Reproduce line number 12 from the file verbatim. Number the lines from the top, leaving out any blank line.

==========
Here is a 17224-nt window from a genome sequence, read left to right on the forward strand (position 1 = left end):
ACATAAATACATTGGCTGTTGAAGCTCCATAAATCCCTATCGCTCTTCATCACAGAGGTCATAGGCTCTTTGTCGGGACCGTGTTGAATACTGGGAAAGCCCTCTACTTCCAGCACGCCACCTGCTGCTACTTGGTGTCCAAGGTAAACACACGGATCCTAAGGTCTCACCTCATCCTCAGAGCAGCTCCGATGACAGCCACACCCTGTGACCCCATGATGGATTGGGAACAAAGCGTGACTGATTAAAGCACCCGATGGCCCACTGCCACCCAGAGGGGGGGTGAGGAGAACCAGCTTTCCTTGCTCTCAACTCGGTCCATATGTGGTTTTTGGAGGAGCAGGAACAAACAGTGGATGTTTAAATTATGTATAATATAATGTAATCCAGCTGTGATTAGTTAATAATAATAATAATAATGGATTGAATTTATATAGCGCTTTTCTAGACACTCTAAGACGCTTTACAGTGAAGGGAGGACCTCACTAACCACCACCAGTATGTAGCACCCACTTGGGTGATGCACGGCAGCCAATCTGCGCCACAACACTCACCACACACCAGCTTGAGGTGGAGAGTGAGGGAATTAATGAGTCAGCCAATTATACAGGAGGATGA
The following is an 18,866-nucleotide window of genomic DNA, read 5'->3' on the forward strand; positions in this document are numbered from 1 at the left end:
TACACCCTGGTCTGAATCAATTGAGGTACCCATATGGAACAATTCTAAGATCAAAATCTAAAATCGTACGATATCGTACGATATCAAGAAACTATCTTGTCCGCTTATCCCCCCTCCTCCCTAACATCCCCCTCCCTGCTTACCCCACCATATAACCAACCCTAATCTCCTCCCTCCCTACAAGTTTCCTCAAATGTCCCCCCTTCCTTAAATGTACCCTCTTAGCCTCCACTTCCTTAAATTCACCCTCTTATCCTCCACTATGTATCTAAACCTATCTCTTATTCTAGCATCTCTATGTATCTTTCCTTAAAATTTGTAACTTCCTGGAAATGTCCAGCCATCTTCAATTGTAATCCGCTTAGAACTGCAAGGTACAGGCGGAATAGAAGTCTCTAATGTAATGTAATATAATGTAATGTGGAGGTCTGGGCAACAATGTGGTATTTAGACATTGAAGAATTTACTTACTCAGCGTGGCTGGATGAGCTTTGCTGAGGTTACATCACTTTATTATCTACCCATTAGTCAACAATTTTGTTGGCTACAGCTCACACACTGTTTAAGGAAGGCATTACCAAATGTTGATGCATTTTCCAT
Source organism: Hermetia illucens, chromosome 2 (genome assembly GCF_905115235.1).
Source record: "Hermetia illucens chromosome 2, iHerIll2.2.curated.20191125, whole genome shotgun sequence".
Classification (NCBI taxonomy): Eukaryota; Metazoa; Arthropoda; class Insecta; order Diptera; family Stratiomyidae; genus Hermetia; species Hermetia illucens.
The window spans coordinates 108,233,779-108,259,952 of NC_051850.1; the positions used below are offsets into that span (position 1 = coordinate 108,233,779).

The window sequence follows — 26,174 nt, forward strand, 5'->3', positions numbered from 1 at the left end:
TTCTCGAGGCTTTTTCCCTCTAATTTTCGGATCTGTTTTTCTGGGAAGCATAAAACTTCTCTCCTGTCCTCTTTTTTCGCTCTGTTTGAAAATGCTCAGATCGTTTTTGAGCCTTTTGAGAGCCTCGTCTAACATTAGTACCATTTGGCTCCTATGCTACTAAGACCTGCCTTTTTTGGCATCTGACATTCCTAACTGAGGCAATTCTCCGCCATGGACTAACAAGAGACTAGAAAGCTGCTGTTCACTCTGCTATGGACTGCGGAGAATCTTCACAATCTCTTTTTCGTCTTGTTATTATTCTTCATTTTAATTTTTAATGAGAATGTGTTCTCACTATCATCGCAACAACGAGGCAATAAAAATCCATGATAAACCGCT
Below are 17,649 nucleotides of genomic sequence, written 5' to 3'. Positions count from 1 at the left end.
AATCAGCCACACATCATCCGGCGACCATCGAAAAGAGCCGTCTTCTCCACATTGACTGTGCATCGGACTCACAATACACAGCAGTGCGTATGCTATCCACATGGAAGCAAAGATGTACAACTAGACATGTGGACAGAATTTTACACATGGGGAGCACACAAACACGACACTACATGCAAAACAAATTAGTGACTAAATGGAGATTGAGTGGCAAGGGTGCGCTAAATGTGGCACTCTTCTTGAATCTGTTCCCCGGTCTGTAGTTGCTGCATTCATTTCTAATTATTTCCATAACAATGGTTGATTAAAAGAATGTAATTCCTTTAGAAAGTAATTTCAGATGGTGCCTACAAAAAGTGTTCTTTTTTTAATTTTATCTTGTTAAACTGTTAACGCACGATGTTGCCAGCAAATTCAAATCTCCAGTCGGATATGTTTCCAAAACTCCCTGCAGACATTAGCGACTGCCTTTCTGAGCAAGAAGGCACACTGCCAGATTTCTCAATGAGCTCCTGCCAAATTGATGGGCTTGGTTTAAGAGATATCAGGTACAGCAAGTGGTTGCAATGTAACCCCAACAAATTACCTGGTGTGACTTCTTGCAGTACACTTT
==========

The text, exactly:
AATCAGCCACACATCATCCGGCGACCATCGAAAAGAGCCGTCTTCTCCACATTGACTGTGCATCGGACTCACAATACACAGCAGTGCGTATGCTATCCACATGGAAGCAAAGATGTACAACTAGACATGTGGACAGAATTTTACACATGGGGAGCACACAAACACGACACTACATGCAAAACAAATTAGTGACTAAATGGAGATTGAGTGGCAAGGGTGCGCTAAATGTGGCACTCTTCTTGAATCTGTTCCCCGGTCTGTAGTTGCTGCATTCATTTCTAATTATTTCCATAACAATGGTTGATTAAAAGAATGTAATTCCTTTAGAAAGTAATTTCAGATGGTGCCTACAAAAAGTGTTCTTTTTTTAATTTTATCTTGTTAAACTGTTAACGCACGATGTTGCCAGCAAATTCAAATCTCCAGTCGGATATGTTTCCAAAACTCCCTGCAGACATTAGCGACTGCCTTTCTGAGCAAGAAGGCACACTGCCAGATTTCTCAATGAGCTCCTGCCAAATTGATGGGCTTGGTTTAAGAGATATCAGGTACAGCAAGTGGTTGCAATGTAACCCCAACAAATTACCTGGTGTGACTTCTTGCAGTACACTTT